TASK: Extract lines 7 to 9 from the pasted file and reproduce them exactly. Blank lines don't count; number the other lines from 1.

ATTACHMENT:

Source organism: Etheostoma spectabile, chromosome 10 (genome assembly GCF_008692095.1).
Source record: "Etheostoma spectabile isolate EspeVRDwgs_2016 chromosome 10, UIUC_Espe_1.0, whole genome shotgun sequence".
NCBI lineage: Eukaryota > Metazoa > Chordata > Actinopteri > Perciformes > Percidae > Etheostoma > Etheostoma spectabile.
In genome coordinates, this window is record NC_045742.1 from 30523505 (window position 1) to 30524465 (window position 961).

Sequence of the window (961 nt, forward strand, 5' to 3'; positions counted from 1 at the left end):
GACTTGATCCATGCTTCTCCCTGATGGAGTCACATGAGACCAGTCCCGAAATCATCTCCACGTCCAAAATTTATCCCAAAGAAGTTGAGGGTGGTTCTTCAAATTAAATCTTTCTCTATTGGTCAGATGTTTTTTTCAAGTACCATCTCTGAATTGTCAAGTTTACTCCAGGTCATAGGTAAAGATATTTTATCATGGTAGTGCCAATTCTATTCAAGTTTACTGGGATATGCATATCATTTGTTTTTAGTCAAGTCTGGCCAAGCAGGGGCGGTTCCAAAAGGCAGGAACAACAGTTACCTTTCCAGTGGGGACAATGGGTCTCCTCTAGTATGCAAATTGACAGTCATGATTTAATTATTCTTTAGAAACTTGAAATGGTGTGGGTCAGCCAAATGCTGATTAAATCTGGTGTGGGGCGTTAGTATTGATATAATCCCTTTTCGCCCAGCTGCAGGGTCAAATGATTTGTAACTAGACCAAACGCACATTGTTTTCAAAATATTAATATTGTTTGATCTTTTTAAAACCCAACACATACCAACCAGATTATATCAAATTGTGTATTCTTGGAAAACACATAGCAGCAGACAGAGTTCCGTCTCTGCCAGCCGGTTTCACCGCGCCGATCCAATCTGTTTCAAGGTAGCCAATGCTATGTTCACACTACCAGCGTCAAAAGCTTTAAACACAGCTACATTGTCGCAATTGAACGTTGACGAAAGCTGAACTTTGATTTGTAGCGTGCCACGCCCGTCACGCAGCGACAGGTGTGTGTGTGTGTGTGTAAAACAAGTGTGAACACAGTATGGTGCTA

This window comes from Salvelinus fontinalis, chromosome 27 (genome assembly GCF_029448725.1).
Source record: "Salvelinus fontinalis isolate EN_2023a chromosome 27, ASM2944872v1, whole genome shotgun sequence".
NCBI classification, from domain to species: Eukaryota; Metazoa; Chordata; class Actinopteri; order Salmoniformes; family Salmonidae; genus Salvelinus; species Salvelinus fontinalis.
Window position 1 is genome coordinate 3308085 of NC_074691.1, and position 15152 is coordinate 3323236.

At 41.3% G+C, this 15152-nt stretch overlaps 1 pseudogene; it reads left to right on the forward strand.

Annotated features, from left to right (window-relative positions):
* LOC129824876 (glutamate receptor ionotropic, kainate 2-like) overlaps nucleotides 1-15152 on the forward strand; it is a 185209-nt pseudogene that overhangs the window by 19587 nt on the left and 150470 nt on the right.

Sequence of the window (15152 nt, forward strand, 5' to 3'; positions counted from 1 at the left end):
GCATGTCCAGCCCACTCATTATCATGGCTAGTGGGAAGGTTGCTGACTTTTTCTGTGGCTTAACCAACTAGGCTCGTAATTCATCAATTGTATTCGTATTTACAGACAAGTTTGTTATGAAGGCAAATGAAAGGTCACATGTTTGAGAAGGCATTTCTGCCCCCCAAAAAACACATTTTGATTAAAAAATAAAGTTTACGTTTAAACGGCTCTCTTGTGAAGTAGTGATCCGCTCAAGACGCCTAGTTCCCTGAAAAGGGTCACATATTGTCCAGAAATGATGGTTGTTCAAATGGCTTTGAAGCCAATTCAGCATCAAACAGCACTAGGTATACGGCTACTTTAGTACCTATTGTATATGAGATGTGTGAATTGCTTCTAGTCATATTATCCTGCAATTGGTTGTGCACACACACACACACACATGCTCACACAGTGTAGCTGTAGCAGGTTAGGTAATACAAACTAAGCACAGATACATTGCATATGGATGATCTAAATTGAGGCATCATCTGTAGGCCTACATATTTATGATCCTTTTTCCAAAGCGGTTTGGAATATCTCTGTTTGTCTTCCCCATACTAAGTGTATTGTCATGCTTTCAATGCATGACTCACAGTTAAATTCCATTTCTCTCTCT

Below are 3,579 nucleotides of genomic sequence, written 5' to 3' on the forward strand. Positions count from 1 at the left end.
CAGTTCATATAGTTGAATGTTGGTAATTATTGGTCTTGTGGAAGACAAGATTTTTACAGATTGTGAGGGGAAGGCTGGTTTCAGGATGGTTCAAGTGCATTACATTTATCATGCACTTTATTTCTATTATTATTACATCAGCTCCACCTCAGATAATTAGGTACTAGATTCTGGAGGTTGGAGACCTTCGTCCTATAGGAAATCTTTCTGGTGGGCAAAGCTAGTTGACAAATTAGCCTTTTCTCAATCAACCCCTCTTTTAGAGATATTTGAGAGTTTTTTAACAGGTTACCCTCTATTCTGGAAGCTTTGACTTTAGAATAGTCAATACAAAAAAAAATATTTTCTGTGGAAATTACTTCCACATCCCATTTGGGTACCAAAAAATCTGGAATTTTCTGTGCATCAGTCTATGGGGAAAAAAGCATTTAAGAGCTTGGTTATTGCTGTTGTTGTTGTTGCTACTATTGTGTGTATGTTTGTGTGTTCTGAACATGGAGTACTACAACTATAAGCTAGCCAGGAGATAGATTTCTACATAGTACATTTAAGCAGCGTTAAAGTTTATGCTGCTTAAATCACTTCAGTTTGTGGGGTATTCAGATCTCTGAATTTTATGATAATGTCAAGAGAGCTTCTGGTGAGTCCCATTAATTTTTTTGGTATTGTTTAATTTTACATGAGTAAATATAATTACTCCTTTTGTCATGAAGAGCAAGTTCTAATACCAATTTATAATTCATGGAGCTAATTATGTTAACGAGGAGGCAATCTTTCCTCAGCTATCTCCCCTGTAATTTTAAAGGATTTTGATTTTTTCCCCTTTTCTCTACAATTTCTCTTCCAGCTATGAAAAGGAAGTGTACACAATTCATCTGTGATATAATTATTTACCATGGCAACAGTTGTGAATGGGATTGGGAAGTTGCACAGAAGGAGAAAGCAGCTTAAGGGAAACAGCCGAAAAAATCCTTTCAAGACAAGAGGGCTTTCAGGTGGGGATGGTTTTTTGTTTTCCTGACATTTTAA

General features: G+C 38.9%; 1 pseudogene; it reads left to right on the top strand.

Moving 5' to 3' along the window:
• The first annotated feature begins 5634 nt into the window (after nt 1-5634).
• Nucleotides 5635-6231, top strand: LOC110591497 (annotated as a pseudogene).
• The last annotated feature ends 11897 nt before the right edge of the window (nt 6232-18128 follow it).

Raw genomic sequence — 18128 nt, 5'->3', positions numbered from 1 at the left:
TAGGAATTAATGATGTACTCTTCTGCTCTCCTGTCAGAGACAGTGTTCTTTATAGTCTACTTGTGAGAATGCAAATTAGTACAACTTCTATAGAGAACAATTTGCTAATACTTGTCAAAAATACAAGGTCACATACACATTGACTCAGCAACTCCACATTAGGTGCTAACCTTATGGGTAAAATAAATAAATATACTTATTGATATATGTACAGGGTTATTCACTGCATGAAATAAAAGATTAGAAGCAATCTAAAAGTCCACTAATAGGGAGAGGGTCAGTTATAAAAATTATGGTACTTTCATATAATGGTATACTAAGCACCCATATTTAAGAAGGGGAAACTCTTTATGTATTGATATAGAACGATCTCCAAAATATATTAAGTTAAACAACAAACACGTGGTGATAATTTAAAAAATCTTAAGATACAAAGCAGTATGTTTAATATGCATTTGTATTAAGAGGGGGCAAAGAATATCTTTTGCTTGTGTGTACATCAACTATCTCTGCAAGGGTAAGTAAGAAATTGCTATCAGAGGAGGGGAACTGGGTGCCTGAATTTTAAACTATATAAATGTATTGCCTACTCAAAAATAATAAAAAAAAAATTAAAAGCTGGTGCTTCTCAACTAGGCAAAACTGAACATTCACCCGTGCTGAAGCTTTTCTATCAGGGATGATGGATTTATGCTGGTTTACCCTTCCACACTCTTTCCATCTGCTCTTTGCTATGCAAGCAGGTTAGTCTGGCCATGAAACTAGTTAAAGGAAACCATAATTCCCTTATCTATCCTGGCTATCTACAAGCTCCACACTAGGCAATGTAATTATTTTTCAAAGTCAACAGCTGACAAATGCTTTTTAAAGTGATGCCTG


This window comes from Salvelinus fontinalis, chromosome 27 (genome assembly GCF_029448725.1).
Source record: "Salvelinus fontinalis isolate EN_2023a chromosome 27, ASM2944872v1, whole genome shotgun sequence".
NCBI classification, from domain to species: Eukaryota; Metazoa; Chordata; class Actinopteri; order Salmoniformes; family Salmonidae; genus Salvelinus; species Salvelinus fontinalis.